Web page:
1. The servlet container needs a no-args constructor to create an instance from the class named in web.xml - therefore constructors with arguments are never used in a real servlet container - if you want to make one for testing outside a servlet container, feel free. 2. A servlet instance needs to know the ServletConfig information before it can work in a servlet container therefore there must be an init(ServletConfig conf) method.
kumar kotha, JavaRanch is a community of people from all over the world, many of who are not native English speakers. While using abbreviations like "u" instead of spelling out "you" is convenient when text messaging your friends on a cell phone or in a chat room, it presents an extra challenge to those that are already struggling with English. Additionally, such shortcuts may confound automated translation tools that patrons of the Ranch may be making use of.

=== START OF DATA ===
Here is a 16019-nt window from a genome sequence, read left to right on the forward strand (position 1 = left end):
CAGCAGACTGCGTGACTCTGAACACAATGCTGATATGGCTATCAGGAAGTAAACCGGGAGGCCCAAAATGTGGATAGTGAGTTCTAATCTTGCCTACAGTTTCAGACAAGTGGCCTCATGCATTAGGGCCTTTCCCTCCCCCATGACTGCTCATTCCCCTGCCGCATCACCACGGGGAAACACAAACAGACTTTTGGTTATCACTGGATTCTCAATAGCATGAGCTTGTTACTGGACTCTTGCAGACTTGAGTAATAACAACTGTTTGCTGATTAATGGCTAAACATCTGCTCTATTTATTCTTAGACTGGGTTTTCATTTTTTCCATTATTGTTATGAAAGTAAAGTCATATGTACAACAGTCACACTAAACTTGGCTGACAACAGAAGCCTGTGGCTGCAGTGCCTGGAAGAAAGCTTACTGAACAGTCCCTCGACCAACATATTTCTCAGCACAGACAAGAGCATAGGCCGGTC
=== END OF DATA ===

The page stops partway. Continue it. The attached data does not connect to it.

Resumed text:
I would like to ask for your help in making the content of JavaRanch a little easier to read for everybody that visits here by not using such abbreviations.
Author and all-around good cowpoke
Joined: Mar 22, 2000
Look at the Servlet interface in the JavaDocs - you will see that only one init method is required in a servlet, the one using ServletConfig. The servlet container ALWAYS calls this method after creating an instance and before any requests are processed.
NOW - look at the GenericServlet abstract class JavaDocs - you will see that this class has added the init() as "a convenience method" along with many other methods. The init( config ) method in GenericServlet calls the init() method - as described in the JavaDocs.
Anybody serious about servlet programming should become familiar with the JavaDocs for the servlet related packages and the formal specification of the API.